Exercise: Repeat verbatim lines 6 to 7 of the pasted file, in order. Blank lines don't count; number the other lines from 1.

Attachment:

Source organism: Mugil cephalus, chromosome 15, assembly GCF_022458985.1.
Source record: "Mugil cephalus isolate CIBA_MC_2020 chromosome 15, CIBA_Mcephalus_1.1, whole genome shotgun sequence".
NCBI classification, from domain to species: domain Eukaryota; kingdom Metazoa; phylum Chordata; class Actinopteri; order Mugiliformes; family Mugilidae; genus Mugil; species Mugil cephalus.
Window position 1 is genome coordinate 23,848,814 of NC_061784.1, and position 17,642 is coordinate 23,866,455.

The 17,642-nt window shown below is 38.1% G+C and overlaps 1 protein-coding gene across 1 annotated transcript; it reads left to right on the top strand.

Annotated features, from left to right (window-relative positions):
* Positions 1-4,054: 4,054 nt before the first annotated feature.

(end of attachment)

Annotated features, from left to right (window-relative positions):
* Positions 1-4,054: 4,054 nt before the first annotated feature.